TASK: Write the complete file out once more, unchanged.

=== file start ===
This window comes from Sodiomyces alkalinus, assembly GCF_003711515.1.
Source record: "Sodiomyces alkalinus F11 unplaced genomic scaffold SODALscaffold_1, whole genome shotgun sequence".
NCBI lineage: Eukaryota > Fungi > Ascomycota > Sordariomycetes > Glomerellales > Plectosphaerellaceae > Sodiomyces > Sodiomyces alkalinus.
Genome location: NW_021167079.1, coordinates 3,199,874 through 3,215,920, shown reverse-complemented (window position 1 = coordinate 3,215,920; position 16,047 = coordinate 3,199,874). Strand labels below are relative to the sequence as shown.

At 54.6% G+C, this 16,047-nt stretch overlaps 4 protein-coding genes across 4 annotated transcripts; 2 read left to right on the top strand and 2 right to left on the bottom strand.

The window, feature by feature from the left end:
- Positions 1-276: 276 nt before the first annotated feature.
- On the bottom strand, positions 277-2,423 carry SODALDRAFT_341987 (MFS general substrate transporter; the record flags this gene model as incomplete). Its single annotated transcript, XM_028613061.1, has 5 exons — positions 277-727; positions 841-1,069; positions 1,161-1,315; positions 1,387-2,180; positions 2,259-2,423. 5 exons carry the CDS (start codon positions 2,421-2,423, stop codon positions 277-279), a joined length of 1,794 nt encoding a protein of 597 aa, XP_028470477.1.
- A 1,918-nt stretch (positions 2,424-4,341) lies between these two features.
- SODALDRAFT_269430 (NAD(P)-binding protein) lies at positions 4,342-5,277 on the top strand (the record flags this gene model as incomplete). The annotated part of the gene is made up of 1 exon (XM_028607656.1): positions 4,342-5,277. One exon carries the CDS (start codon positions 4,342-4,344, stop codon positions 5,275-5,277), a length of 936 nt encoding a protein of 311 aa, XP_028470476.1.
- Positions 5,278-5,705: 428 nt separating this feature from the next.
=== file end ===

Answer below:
This window comes from Sodiomyces alkalinus, assembly GCF_003711515.1.
Source record: "Sodiomyces alkalinus F11 unplaced genomic scaffold SODALscaffold_1, whole genome shotgun sequence".
NCBI lineage: Eukaryota > Fungi > Ascomycota > Sordariomycetes > Glomerellales > Plectosphaerellaceae > Sodiomyces > Sodiomyces alkalinus.
Genome location: NW_021167079.1, coordinates 3,199,874 through 3,215,920, shown reverse-complemented (window position 1 = coordinate 3,215,920; position 16,047 = coordinate 3,199,874). Strand labels below are relative to the sequence as shown.

At 54.6% G+C, this 16,047-nt stretch overlaps 4 protein-coding genes across 4 annotated transcripts; 2 read left to right on the top strand and 2 right to left on the bottom strand.

The window, feature by feature from the left end:
- Positions 1-276: 276 nt before the first annotated feature.
- On the bottom strand, positions 277-2,423 carry SODALDRAFT_341987 (MFS general substrate transporter; the record flags this gene model as incomplete). Its single annotated transcript, XM_028613061.1, has 5 exons — positions 277-727; positions 841-1,069; positions 1,161-1,315; positions 1,387-2,180; positions 2,259-2,423. 5 exons carry the CDS (start codon positions 2,421-2,423, stop codon positions 277-279), a joined length of 1,794 nt encoding a protein of 597 aa, XP_028470477.1.
- A 1,918-nt stretch (positions 2,424-4,341) lies between these two features.
- SODALDRAFT_269430 (NAD(P)-binding protein) lies at positions 4,342-5,277 on the top strand (the record flags this gene model as incomplete). The annotated part of the gene is made up of 1 exon (XM_028607656.1): positions 4,342-5,277. One exon carries the CDS (start codon positions 4,342-4,344, stop codon positions 5,275-5,277), a length of 936 nt encoding a protein of 311 aa, XP_028470476.1.
- Positions 5,278-5,705: 428 nt separating this feature from the next.